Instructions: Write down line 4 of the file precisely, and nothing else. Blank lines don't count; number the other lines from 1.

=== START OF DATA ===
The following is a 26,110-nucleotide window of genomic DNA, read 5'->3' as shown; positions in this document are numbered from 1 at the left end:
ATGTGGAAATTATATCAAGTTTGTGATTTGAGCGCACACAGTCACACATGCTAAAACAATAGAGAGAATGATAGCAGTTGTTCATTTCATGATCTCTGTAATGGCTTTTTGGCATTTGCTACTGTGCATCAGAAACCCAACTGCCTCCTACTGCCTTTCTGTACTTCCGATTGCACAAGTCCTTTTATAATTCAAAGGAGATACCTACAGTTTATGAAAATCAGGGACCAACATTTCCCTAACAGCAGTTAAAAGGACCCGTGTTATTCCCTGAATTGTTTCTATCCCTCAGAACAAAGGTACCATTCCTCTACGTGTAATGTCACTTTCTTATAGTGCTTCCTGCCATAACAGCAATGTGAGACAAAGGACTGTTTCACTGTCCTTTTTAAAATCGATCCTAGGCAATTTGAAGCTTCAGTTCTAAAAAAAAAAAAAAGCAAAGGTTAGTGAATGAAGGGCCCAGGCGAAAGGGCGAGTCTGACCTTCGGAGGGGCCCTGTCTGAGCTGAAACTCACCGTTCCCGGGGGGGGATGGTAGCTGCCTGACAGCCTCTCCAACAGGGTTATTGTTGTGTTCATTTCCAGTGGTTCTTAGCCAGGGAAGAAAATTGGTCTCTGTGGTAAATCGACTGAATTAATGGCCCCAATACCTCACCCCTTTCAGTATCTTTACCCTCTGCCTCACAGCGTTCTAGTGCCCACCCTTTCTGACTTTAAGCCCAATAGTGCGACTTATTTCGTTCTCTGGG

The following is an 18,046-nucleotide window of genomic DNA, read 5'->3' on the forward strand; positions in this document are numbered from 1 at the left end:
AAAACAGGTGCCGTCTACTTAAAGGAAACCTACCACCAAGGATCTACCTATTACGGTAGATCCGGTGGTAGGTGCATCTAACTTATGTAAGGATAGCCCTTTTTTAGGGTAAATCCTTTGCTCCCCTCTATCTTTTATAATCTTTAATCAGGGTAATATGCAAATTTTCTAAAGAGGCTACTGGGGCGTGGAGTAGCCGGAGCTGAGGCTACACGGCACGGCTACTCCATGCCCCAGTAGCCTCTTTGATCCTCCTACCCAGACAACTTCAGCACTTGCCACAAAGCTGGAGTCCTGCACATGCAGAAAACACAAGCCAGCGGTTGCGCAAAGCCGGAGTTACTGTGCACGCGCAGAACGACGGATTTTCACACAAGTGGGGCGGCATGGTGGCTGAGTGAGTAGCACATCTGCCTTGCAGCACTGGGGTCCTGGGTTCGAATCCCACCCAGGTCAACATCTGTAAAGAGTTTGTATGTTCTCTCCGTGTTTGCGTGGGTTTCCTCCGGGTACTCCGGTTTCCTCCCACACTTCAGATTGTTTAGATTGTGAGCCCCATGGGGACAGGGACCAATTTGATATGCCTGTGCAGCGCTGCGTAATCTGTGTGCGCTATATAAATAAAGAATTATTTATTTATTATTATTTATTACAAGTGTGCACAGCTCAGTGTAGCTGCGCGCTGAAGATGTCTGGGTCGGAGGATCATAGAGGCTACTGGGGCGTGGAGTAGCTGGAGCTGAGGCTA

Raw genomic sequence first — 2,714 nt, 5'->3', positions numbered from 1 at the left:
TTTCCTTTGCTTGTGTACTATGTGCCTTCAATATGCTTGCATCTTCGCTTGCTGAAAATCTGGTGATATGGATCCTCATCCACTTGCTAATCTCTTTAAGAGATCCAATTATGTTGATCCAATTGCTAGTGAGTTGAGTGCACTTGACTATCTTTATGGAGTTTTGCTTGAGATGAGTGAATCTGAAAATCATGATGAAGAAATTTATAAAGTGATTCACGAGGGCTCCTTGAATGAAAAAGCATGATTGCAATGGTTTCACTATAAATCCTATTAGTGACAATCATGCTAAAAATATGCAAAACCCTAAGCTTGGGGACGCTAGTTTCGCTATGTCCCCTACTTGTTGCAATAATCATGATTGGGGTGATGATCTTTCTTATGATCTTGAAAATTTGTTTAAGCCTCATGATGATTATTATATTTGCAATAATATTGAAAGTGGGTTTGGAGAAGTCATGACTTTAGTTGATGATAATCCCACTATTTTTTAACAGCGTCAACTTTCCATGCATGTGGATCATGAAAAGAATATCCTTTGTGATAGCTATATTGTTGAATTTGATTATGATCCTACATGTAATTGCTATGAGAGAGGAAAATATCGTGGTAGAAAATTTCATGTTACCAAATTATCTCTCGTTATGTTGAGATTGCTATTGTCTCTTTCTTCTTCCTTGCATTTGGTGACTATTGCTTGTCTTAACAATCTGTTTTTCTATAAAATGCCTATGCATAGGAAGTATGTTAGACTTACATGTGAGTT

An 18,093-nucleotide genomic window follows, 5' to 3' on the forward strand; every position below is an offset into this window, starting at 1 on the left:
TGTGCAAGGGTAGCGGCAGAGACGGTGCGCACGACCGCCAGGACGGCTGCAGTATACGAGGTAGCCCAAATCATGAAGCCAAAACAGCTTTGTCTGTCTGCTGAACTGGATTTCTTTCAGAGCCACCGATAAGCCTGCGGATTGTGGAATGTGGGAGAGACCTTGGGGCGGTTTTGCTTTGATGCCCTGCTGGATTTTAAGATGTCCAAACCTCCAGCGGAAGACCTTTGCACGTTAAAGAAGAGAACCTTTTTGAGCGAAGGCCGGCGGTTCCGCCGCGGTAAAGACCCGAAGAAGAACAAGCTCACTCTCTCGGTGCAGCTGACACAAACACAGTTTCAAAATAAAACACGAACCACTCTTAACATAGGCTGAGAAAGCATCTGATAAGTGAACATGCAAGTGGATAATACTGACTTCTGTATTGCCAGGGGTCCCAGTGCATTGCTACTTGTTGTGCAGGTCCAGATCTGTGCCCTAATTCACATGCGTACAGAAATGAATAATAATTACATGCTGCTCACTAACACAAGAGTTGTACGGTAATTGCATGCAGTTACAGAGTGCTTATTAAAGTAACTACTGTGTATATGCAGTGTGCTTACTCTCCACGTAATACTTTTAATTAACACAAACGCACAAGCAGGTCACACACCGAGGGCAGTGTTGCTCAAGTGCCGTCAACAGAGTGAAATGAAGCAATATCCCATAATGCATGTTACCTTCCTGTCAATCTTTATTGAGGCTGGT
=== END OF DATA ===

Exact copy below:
AAAACAGGTGCCGTCTACTTAAAGGAAACCTACCACCAAGGATCTACCTATTACGGTAGATCCGGTGGTAGGTGCATCTAACTTATGTAAGGATAGCCCTTTTTTAGGGTAAATCCTTTGCTCCCCTCTATCTTTTATAATCTTTAATCAGGGTAATATGCAAATTTTCTAAAGAGGCTACTGGGGCGTGGAGTAGCCGGAGCTGAGGCTACACGGCACGGCTACTCCATGCCCCAGTAGCCTCTTTGATCCTCCTACCCAGACAACTTCAGCACTTGCCACAAAGCTGGAGTCCTGCACATGCAGAAAACACAAGCCAGCGGTTGCGCAAAGCCGGAGTTACTGTGCACGCGCAGAACGACGGATTTTCACACAAGTGGGGCGGCATGGTGGCTGAGTGAGTAGCACATCTGCCTTGCAGCACTGGGGTCCTGGGTTCGAATCCCACCCAGGTCAACATCTGTAAAGAGTTTGTATGTTCTCTCCGTGTTTGCGTGGGTTTCCTCCGGGTACTCCGGTTTCCTCCCACACTTCAGATTGTTTAGATTGTGAGCCCCATGGGGACAGGGACCAATTTGATATGCCTGTGCAGCGCTGCGTAATCTGTGTGCGCTATATAAATAAAGAATTATTTATTTATTATTATTTATTACAAGTGTGCACAGCTCAGTGTAGCTGCGCGCTGAAGATGTCTGGGTCGGAGGATCATAGAGGCTACTGGGGCGTGGAGTAGCTGGAGCTGAGGCTA